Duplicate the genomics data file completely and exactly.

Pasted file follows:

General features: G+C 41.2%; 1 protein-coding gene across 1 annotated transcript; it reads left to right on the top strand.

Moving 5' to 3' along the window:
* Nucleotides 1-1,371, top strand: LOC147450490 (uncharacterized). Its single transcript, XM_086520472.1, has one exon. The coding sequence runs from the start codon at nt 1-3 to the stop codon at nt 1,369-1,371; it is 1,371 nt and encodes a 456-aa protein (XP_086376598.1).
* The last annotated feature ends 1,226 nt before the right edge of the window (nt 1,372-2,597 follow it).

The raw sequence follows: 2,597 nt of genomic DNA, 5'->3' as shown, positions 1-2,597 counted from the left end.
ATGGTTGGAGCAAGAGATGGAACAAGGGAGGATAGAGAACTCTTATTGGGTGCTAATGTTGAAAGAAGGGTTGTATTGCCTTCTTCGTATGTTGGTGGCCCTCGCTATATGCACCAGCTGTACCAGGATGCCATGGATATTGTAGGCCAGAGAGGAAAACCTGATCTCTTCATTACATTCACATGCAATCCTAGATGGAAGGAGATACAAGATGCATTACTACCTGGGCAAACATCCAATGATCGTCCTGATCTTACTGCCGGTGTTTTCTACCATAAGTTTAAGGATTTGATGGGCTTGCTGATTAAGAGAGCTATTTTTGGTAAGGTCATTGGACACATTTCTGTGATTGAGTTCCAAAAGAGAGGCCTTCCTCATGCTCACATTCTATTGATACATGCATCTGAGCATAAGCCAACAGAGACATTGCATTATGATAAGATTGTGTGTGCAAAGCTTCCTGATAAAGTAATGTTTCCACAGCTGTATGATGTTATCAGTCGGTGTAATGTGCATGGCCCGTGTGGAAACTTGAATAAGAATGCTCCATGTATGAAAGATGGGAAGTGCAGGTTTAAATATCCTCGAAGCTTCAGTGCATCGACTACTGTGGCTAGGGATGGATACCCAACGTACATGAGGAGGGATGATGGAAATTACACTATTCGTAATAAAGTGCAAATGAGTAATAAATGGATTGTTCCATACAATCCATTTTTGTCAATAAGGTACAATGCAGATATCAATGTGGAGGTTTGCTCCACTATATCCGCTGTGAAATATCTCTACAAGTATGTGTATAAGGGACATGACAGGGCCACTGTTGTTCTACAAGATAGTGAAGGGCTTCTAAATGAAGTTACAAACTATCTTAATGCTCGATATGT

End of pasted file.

General features: G+C 41.2%; 1 protein-coding gene across 1 annotated transcript; it reads left to right on the top strand.

Moving 5' to 3' along the window:
* Nucleotides 1-1,371, top strand: LOC147450490 (uncharacterized). Its single transcript, XM_086520472.1, has one exon. The coding sequence runs from the start codon at nt 1-3 to the stop codon at nt 1,369-1,371; it is 1,371 nt and encodes a 456-aa protein (XP_086376598.1).
* The last annotated feature ends 1,226 nt before the right edge of the window (nt 1,372-2,597 follow it).

The raw sequence follows: 2,597 nt of genomic DNA, 5'->3' as shown, positions 1-2,597 counted from the left end.
ATGGTTGGAGCAAGAGATGGAACAAGGGAGGATAGAGAACTCTTATTGGGTGCTAATGTTGAAAGAAGGGTTGTATTGCCTTCTTCGTATGTTGGTGGCCCTCGCTATATGCACCAGCTGTACCAGGATGCCATGGATATTGTAGGCCAGAGAGGAAAACCTGATCTCTTCATTACATTCACATGCAATCCTAGATGGAAGGAGATACAAGATGCATTACTACCTGGGCAAACATCCAATGATCGTCCTGATCTTACTGCCGGTGTTTTCTACCATAAGTTTAAGGATTTGATGGGCTTGCTGATTAAGAGAGCTATTTTTGGTAAGGTCATTGGACACATTTCTGTGATTGAGTTCCAAAAGAGAGGCCTTCCTCATGCTCACATTCTATTGATACATGCATCTGAGCATAAGCCAACAGAGACATTGCATTATGATAAGATTGTGTGTGCAAAGCTTCCTGATAAAGTAATGTTTCCACAGCTGTATGATGTTATCAGTCGGTGTAATGTGCATGGCCCGTGTGGAAACTTGAATAAGAATGCTCCATGTATGAAAGATGGGAAGTGCAGGTTTAAATATCCTCGAAGCTTCAGTGCATCGACTACTGTGGCTAGGGATGGATACCCAACGTACATGAGGAGGGATGATGGAAATTACACTATTCGTAATAAAGTGCAAATGAGTAATAAATGGATTGTTCCATACAATCCATTTTTGTCAATAAGGTACAATGCAGATATCAATGTGGAGGTTTGCTCCACTATATCCGCTGTGAAATATCTCTACAAGTATGTGTATAAGGGACATGACAGGGCCACTGTTGTTCTACAAGATAGTGAAGGGCTTCTAAATGAAGTTACAAACTATCTTAATGCTCGATATGT